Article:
U.S. Asks Huawei About Iran, Syria Exports
Huawei's international expansion may have resulted in the company running afoul of U.S. export law, according to the New York Times. The Department of Commerce has subpoenaed Huawei seeking information about the company's business dealings in Cuba, Iran, North Korea, Sudan, and Syria. Specifically, the Commerce Department wants to know if Huawei exported or re-exported American-made technology to these countries, which have varying degrees of sanctions in place blocking certain tech exports. At this point, the Commerce Department is merely gathering information and Huawei has not been charged with any wrongdoing. Huawei representatives told the Times it complies with the laws and regulations of the countries in which it operates. The Commerce Department conducted a similar investigation of China-based ZTE, which the government says willfully violated U.S. export laws in order to ship American products to Iran. It's not clear if the subpoenaed information will lead to charges against Huawei.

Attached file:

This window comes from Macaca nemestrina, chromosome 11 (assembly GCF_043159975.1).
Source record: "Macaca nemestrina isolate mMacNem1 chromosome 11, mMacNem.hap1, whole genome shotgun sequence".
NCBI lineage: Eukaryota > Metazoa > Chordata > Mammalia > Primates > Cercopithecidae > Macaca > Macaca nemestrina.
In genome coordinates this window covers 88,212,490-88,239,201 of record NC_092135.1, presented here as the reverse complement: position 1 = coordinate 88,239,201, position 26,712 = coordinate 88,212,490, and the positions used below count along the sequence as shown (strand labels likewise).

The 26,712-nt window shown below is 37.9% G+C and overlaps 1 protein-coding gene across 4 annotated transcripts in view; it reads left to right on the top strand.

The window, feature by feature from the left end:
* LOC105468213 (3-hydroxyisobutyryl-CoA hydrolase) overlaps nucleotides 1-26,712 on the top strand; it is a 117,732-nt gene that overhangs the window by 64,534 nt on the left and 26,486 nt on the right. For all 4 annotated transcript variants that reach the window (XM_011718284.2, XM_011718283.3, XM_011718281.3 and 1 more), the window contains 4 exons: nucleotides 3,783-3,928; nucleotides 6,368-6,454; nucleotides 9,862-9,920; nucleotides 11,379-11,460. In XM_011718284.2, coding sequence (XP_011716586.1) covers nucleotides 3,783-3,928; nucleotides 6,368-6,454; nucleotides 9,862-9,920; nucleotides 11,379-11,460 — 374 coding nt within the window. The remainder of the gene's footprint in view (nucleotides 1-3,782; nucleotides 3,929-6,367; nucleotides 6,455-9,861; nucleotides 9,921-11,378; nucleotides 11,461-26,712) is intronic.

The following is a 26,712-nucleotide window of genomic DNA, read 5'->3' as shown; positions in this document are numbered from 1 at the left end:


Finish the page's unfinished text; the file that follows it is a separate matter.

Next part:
Apr 25, 2018
Huawei's survival in America is facing a new threat: a criminal investigation over whether or not it violated sanctions preventing the sale or export of select goods to Iran. The U.S.
Apr 16, 2018
ZTE is not allowed to export sensitive technology from the U.S. due to new action from the U.S.
Mar 7, 2017
ZTE today said it has agreed to pay the U.S. government significant financial penalties for exporting technology to Iran in violation of sanctions against the country.
May 13, 2018
President Trump took to Twitter this morning to suggest he's looking to recall the Commerce Department's ban against ZTE. "President Xi of China, and I, are working together to give massive Chinese phone company, ZTE, a way to get back into business, fast," wrote the President.
Jun 20, 2018
ZTE will be the topic of discussion at a meeting today between President Trump and members of the Senate and House of Representatives, reports Reuters. Trump wants to talk about the "problematic" amendment made to the National Defense Authorization Act (NDAA) earlier this week, which will keep certain sanctions against ZTE in place.